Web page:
Working at such heights can be excruciating. A throbbing head, aching lungs, sleeplessness, fatigue, wheezing, coughing, confusion, and rapid pulse are all associated with hypoxia, a condition where tissues can’t get enough oxygen. It occurs when people accustomed to living at lower altitudes climb above 8,000 feet, and it can be dangerous and lead to pulmonary edema, stroke, and even death. Women who aren’t adapted to high elevations can have a much harder time bearing children and risk having low-birth-weight babies. Nevertheless, people have successfully settled at these altitudes for millennia—perhaps 7,000 years or more. The question is, how does such an adaptation come about? Jacqueline Eng, Western Michigan University biological anthropologist and osteology expert on Aldenderfer’s team, explains, “When we’re challenged by the environment, if some individuals have genetic traits that enable them to survive and reproduce more successfully than others who lack that trait, then those with the beneficial traits live and pass those traits along until it becomes more common in populations owing to the advantage it confers.”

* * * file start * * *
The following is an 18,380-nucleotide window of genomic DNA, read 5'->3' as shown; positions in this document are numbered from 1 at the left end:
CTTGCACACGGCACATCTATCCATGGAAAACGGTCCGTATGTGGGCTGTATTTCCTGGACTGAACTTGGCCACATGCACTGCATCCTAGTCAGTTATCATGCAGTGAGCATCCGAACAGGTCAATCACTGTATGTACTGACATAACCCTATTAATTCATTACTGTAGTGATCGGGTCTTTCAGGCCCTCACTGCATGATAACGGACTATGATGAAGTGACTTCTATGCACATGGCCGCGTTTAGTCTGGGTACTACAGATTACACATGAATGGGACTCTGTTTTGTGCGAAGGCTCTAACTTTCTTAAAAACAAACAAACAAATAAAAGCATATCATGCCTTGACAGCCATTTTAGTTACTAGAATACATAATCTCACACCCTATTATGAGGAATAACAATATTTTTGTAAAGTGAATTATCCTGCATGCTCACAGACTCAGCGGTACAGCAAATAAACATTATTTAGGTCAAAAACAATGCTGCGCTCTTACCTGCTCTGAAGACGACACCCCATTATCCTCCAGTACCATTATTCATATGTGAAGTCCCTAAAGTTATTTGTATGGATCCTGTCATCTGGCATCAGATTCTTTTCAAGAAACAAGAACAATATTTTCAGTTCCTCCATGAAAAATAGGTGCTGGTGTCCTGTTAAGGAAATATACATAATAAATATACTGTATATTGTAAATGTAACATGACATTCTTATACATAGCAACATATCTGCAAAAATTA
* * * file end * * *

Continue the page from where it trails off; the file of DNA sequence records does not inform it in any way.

It can be observed that, compared with people who live at sea level, Tibetans breathe more frequently and take in more oxygen, and they have expanded blood vessels that enhance the delivery of oxygen throughout the body. Andeans have higher levels of hemoglobin, the protein responsible for transporting oxygen in the bloodstream, so their blood cells carry more oxygen than those of lowlanders. Studies of highland Ethiopians, too, indicate genetic adaptations to low-oxygen environments. Something must confer these adaptations. Eng says there are several telltale alleles found in high-altitude populations where hypoxia is a major challenge. An allele is one of multiple versions of the same gene that determine various physiological traits—blood type in humans, for example, or the distinct color of a rose. Alleles can be thought of as recipes for the same gene—think of the difference between spaghetti with meatballs and spaghetti with ground beef. In evolutionary terms, random mutations create new recipes for alleles that may eventually come to exist throughout a population.
High Altitude Genetics
A prehistoric canoe in Louisiana, the Spanish cat-fur trade, an Egyptian’s wooden toe, and escaping Crusader-style